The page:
Virtual Perpetuality


She asks that question to the Universe, having just checked her emails for any sign of life. She had such high hopes, reflected in the day’s breaking dawn: crisp and clear, fresh and full of promise. . .
Actually, it’s nippy and kind of cloudy out, and I woke sluggish and out of sorts after sleeping nearly twelve hours to which I say Holy crap, where’s my coffee?  I guess I needed it, but that’s not the point. The point is, my novel CHERRY is in a state of virtual perpetuality right now. I’m waiting to hear back from a few publishers and a certain agent.
A little backround.
I wrote CHERRY, my fourth novel, then sufficiently shredded the thing based on some amazing beta reader comments and suggestions. I put it back together again, moving chapters, adding new stuff, then I refined it, tweaked it and tweaked it and tweaked it some more, and finally declared it *done*.
Fool that I was.
I shall not bore you, my ersatz readers, with my harrowing tale of woe relative to drafting my query letter for CHERRY. Should anyone be interested, you may peruse my personal journey through Query Letter Hell over on AbsoluteWrite *here* . It started last April (I’m talking 2012) and ended last month. Long story short, I worked that puppy to death, realized CHERRY wasn’t done yet, reworked the novel then sent it to betas again, then started from scratch with the query and finally declared both ready to roll.
Novel and query complete, I tentatively sent forth a few queries–six, to be exact. Five to independent publishers and one to an agent. I shall speak more of my reasoning behind going the indie route in another blog thingie. Suffice to say, I thought it was prudent to do so, considering a lot of things, not the least of which is CHERRY’s subject matter. As for that lone agent, I found him after a bout of extensive research. I’m not suggesting he was difficult to find–actually, he’s well-known, well-respected, owns the agency. The process was extensive only because I made it so, because I tend to do that, because I’m–Fodder for another blog thingie, perhaps.

Back to it: of the five indies, two have responded thus far; both, within days of sending my query, and both requesting fulls. Endless possibilities danced inside my little pea brain and made me giddy. THEN, barely two days after sending my query to the agent, I received an email from him requesting the first few chapters. Oh joy! Rapture! I sent him the first five chapters then commenced to doing the happy dance, which lasted a week, maybe.
Then harsh reality set in, as it tends to do. Truth is, I may be waiting for a while. I may never hear back. (I shall not mention the harshest reality: that, even if I do hear back, chances of anything actually *happening* are slim. I won’t mention that because I’ll just get depressed and it ain’t even 7 a.m. yet and I ain’t even finished my first cuppa joe yet.)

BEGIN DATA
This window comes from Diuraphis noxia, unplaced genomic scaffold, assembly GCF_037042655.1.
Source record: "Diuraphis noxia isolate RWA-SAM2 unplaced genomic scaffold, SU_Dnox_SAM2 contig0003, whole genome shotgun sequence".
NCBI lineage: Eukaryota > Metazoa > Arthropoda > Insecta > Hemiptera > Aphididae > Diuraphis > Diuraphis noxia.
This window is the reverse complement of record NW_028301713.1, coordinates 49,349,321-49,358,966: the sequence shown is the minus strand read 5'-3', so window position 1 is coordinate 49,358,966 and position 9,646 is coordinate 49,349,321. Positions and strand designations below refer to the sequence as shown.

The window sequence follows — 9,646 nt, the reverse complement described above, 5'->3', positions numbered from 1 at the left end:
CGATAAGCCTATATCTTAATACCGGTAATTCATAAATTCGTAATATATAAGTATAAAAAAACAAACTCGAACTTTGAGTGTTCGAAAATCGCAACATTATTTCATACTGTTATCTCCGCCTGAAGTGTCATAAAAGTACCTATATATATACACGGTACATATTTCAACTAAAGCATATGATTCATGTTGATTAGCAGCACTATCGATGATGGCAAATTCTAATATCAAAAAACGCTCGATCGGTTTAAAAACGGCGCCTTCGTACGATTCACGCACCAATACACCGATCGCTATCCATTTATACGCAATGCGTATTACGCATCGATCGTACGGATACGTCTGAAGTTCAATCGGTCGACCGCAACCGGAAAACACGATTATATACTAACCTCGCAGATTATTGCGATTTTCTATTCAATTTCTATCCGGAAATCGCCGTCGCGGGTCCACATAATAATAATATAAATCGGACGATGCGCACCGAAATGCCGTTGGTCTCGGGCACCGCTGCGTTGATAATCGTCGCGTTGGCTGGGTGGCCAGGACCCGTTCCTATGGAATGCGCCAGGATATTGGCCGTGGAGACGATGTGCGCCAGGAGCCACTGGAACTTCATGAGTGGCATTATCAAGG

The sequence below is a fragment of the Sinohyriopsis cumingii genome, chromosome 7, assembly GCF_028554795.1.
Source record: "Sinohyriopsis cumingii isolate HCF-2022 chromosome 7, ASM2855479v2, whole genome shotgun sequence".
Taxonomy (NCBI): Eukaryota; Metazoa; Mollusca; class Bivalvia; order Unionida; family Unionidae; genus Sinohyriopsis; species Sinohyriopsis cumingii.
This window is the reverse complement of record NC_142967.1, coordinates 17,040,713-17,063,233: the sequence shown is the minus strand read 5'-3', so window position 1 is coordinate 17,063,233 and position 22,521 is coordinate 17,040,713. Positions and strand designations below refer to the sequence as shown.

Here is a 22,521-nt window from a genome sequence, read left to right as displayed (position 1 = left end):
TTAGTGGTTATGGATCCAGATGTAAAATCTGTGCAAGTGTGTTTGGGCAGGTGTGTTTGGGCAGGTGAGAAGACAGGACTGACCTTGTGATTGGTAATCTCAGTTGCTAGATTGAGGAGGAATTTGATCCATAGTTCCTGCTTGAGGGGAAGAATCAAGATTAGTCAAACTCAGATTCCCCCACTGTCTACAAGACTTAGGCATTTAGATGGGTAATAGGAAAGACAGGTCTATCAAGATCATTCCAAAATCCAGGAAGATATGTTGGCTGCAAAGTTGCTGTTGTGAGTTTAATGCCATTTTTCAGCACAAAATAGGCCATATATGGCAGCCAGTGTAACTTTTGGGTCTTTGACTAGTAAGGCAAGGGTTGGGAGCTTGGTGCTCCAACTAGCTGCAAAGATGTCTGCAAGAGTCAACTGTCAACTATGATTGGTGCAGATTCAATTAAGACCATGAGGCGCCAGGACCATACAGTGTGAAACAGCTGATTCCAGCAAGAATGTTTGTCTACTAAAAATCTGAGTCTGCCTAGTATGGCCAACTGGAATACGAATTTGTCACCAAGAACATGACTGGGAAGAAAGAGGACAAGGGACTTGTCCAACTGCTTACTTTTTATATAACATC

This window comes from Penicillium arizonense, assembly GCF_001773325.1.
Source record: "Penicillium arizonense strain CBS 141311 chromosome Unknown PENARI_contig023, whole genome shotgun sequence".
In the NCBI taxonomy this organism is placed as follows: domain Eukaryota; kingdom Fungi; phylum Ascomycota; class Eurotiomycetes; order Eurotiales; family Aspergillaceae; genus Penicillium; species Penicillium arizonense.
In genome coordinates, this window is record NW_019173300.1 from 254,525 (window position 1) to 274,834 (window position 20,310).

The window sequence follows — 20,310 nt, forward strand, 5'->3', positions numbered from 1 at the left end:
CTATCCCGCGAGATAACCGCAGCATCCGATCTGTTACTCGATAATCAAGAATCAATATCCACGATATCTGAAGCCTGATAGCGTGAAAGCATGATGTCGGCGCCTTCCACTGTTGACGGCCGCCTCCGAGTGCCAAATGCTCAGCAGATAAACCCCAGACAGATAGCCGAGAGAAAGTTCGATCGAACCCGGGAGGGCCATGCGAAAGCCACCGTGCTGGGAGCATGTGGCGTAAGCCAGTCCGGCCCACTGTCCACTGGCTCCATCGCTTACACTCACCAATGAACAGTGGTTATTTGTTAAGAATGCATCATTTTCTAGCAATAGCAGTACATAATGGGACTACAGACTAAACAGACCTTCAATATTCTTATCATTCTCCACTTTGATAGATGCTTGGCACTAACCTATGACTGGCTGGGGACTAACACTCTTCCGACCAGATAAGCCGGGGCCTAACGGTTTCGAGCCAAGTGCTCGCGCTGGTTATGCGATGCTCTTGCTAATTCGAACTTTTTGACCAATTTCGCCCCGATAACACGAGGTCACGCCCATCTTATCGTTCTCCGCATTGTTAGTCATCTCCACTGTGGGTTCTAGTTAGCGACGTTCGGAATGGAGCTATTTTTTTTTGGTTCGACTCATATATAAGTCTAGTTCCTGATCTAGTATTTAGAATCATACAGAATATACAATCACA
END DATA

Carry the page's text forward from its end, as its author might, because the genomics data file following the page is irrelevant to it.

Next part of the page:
Bottom line is this: Today is June 9, 2013, and I am waiting to hear from two indie publishers and one fine literary agent. I know, I know, it’s only been a month–four weeks, that’s peanuts in the novel submission waiting game, patience is a virtue my God stop your whining just give it a rest but the waiting is

3 thoughts on “Virtual Perpetuality

  1. I have seen much of your query travails over on AW (I don't think I contributed much; I go into 'query slumps' over there from time-to-time) and can relate. I just recently got unexpected agent feedback on the query and first 30 pages of one of my works; looking at the comments, and then looking through the manuscript, I cringed and thought, "How could I have believed this was ready???"The waiting sucks. All we can do is write on. Best of luck, I'll keep my fingers crossed for you.


  2. I read that QLH thread and loved your Cherry. It's a great story that deserves to be out there. Here's hoping for you! I'm going to embark on the same journy soon – finish my novel, post my query on AW, get shredded and beaten to pulp, post again… send out and wait. And wait. That's what they all tell us, isn't it, those big guys who've been there before. Three months are nothing! I can't wrap my head around it – I still fantasise that everything will happen within a few weeks after I've finished my side of the process. Why must publishing be so slow?


  3. JeffO, you are right, waiting sucks but time goes by anyway. We shall make the most of it, right?Torill, you are very kind. As for the interminable waiting game, the good news is, you never really know how long it'll take. I shall try to remain upbeat, as the alternative makes me want to slap myself.:-)


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